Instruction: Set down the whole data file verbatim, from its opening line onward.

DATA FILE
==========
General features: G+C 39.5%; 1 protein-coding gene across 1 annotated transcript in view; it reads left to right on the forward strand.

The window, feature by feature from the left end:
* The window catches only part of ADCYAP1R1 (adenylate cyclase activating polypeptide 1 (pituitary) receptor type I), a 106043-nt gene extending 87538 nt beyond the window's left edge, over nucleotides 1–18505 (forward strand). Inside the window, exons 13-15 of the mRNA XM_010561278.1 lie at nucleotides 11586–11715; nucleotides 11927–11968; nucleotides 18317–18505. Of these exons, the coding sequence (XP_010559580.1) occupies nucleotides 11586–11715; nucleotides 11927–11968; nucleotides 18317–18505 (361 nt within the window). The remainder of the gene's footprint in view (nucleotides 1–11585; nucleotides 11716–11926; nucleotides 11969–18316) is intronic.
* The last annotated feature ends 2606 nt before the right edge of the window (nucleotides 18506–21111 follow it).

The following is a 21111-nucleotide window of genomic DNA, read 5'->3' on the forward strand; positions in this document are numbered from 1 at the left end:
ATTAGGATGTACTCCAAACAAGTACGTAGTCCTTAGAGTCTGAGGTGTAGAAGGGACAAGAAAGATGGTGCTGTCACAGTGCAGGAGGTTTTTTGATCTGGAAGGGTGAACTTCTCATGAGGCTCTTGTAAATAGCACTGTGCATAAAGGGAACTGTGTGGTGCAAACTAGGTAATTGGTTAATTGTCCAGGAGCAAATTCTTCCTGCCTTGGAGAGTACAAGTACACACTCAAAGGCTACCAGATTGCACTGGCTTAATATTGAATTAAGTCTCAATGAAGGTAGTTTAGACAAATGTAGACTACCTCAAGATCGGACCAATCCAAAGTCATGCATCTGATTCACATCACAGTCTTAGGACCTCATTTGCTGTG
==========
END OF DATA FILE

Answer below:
General features: G+C 39.5%; 1 protein-coding gene across 1 annotated transcript in view; it reads left to right on the forward strand.

The window, feature by feature from the left end:
* The window catches only part of ADCYAP1R1 (adenylate cyclase activating polypeptide 1 (pituitary) receptor type I), a 106043-nt gene extending 87538 nt beyond the window's left edge, over nucleotides 1–18505 (forward strand). Inside the window, exons 13-15 of the mRNA XM_010561278.1 lie at nucleotides 11586–11715; nucleotides 11927–11968; nucleotides 18317–18505. Of these exons, the coding sequence (XP_010559580.1) occupies nucleotides 11586–11715; nucleotides 11927–11968; nucleotides 18317–18505 (361 nt within the window). The remainder of the gene's footprint in view (nucleotides 1–11585; nucleotides 11716–11926; nucleotides 11969–18316) is intronic.
* The last annotated feature ends 2606 nt before the right edge of the window (nucleotides 18506–21111 follow it).

The following is a 21111-nucleotide window of genomic DNA, read 5'->3' on the forward strand; positions in this document are numbered from 1 at the left end:
ATTAGGATGTACTCCAAACAAGTACGTAGTCCTTAGAGTCTGAGGTGTAGAAGGGACAAGAAAGATGGTGCTGTCACAGTGCAGGAGGTTTTTTGATCTGGAAGGGTGAACTTCTCATGAGGCTCTTGTAAATAGCACTGTGCATAAAGGGAACTGTGTGGTGCAAACTAGGTAATTGGTTAATTGTCCAGGAGCAAATTCTTCCTGCCTTGGAGAGTACAAGTACACACTCAAAGGCTACCAGATTGCACTGGCTTAATATTGAATTAAGTCTCAATGAAGGTAGTTTAGACAAATGTAGACTACCTCAAGATCGGACCAATCCAAAGTCATGCATCTGATTCACATCACAGTCTTAGGACCTCATTTGCTGTG